OCC is partnering directly with Micron to create specific academic programs and workforce certificates. During the day’s festivities, Micron’s Senior Vice President and Chief People Officer, April Arnzen, announced a Community Investment Fund that includes $5 million dollars to support students and develop programs that will lead to careers in the microchip fabrication industry.

OCC’s cleanroom will be housed in the Whitney Applied Technology Center on campus. This will be a vital tool for OCC to prepare students for jobs at Micron’s Clay campus, which will be home to the nation’s largest cleanroom at approximately 2.4 million square feet.

Before leaving the college, President Biden was presented with an OCC cap and an Onondaga Lazers lacrosse jersey sporting “46,” in honor of his being the 46th President of the United States. The President is no stranger to Syracuse, where he lived while attending S.U. College of Law. He’s also quite familiar with the role of community colleges; his wife, Dr. Jill Biden, has spent her career teaching students just like those who attend OCC.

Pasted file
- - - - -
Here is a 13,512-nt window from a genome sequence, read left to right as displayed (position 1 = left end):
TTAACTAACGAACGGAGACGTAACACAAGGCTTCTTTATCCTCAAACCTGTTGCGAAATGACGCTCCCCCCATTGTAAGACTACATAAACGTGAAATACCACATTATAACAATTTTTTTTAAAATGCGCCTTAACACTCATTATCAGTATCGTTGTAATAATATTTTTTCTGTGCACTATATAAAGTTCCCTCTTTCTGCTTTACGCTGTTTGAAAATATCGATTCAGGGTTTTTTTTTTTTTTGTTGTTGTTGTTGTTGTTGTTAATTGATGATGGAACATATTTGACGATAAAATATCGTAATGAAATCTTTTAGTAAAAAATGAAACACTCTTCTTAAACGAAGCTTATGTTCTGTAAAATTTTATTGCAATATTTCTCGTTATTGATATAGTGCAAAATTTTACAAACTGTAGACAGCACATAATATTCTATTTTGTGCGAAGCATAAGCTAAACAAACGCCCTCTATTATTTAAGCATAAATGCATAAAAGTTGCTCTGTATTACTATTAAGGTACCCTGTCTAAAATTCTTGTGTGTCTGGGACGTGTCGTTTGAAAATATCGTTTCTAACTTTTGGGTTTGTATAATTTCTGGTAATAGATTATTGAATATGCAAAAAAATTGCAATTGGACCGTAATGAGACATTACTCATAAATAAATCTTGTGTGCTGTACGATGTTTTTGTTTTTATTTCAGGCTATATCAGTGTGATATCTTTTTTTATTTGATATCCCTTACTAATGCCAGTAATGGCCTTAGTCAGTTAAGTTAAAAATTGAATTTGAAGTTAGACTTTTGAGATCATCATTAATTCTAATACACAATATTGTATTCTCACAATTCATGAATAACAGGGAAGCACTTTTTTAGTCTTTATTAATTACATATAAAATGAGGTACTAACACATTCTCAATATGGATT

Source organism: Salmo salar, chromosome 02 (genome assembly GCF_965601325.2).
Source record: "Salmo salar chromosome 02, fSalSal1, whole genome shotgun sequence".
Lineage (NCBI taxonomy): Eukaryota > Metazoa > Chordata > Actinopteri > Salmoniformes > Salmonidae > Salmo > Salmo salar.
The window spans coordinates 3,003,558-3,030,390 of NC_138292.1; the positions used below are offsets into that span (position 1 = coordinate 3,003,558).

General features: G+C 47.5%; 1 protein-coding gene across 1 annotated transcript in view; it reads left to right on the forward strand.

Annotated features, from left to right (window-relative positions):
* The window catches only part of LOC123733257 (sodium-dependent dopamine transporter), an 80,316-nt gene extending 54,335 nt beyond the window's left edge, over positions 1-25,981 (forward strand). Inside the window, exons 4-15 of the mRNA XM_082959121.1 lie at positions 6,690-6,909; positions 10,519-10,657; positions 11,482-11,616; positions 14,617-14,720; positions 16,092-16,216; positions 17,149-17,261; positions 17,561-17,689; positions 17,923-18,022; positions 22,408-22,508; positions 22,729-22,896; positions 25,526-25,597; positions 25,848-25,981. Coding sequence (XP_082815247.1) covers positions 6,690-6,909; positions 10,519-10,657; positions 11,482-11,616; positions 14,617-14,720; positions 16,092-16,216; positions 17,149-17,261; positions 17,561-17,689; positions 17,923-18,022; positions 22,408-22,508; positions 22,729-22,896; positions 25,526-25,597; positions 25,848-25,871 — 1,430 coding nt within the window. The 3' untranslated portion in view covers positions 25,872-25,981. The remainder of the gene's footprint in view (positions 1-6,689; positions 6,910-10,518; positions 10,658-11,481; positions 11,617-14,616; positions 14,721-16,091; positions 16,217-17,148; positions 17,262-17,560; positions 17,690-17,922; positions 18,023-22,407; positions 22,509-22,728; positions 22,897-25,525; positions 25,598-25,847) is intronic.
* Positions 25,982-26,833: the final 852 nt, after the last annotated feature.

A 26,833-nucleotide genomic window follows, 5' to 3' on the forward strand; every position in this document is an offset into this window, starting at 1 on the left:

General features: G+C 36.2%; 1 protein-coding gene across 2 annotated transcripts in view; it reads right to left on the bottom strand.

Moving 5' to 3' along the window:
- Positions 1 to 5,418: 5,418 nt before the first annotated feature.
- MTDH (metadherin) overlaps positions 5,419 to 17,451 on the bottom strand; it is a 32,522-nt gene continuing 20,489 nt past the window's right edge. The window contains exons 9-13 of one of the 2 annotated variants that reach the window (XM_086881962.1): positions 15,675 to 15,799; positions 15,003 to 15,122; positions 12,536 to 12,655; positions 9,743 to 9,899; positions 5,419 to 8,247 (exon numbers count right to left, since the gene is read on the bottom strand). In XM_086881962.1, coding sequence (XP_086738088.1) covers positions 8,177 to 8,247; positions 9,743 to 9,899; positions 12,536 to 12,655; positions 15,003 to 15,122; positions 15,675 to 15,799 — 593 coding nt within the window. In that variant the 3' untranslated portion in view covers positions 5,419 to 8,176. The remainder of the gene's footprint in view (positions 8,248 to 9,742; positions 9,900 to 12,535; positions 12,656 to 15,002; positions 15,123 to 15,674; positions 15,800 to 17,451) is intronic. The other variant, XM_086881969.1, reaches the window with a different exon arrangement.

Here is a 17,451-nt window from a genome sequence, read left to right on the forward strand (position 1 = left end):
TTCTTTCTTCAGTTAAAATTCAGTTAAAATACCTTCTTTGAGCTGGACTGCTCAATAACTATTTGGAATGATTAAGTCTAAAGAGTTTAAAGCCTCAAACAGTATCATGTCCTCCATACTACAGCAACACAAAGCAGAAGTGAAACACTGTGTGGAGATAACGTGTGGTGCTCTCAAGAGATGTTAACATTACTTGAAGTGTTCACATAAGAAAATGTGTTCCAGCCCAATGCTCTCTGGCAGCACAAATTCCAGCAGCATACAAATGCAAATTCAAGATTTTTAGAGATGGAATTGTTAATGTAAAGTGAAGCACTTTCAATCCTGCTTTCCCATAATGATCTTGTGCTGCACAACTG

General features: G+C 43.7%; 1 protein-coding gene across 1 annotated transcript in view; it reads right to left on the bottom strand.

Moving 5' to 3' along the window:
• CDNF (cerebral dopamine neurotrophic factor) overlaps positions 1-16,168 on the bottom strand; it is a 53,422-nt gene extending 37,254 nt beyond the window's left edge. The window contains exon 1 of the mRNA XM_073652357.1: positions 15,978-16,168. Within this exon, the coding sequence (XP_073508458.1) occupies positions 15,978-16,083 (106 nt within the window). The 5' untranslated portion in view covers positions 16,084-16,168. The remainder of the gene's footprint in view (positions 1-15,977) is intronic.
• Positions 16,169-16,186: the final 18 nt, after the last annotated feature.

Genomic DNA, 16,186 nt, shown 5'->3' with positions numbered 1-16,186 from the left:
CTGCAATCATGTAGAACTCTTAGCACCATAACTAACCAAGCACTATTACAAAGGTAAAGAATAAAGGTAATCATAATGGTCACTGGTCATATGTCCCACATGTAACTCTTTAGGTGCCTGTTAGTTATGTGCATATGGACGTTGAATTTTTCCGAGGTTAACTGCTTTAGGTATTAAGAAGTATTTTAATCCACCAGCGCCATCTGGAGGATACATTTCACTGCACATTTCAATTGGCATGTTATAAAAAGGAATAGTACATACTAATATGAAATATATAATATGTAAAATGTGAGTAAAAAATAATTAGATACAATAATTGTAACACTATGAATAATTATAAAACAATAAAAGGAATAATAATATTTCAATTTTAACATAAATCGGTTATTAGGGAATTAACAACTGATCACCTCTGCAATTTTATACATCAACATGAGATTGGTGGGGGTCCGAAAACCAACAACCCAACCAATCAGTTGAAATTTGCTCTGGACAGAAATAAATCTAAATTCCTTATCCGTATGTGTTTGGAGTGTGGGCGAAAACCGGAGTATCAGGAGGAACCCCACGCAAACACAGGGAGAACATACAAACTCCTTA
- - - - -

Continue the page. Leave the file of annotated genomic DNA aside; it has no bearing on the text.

Alumni Faces 2022 

Alumni Faces 2022
Dr. Hilton congratulated alumni (left to right) Hassina Adams, Dr. Danielle Berry, Jesse Wilson, Steve Schill, and Richard Calagiovanni.

Onondaga Community College welcomed five graduates from three different decades into the Alumni Faces class of 2022. They were recognized for their professional achievements and contributions to the college and community during an evening ceremony held Oct. 6. Each honoree visited with students enrolled in degree programs related to their chosen professions.

The Alumni Faces ceremony, coordinated by Director of Alumni Relations Russ Corbin, was live streamed on OCC’s YouTube Channel by OCC’s Livestream Production Team, led by Broadcast Media Communications Department Chair and Professor Tony Vadala.

2022 Honorees

After immigrating to the United States from South Africa, Hassina graduated with a Humanities and Social Sciences degree. She earned her bachelor’s degree from Syracuse University and plans to

enter law school. A Paralegal in the City of Syracuse’s Office of the Corporation Counsel, Hassina aspires to become an immigration attorney.

Dr. Berry, a Syracuse native, enrolled at OCC at age 16 through the Collegiate Science and Technology Entry Program and graduated with a degree in Mathematics and Science. She earned her bachelor’s at SUNY-ESF and her Ph.D. in Chemistry at the University of Texas at Dallas. She is a Chemist and Senior Research Specialist at Dow.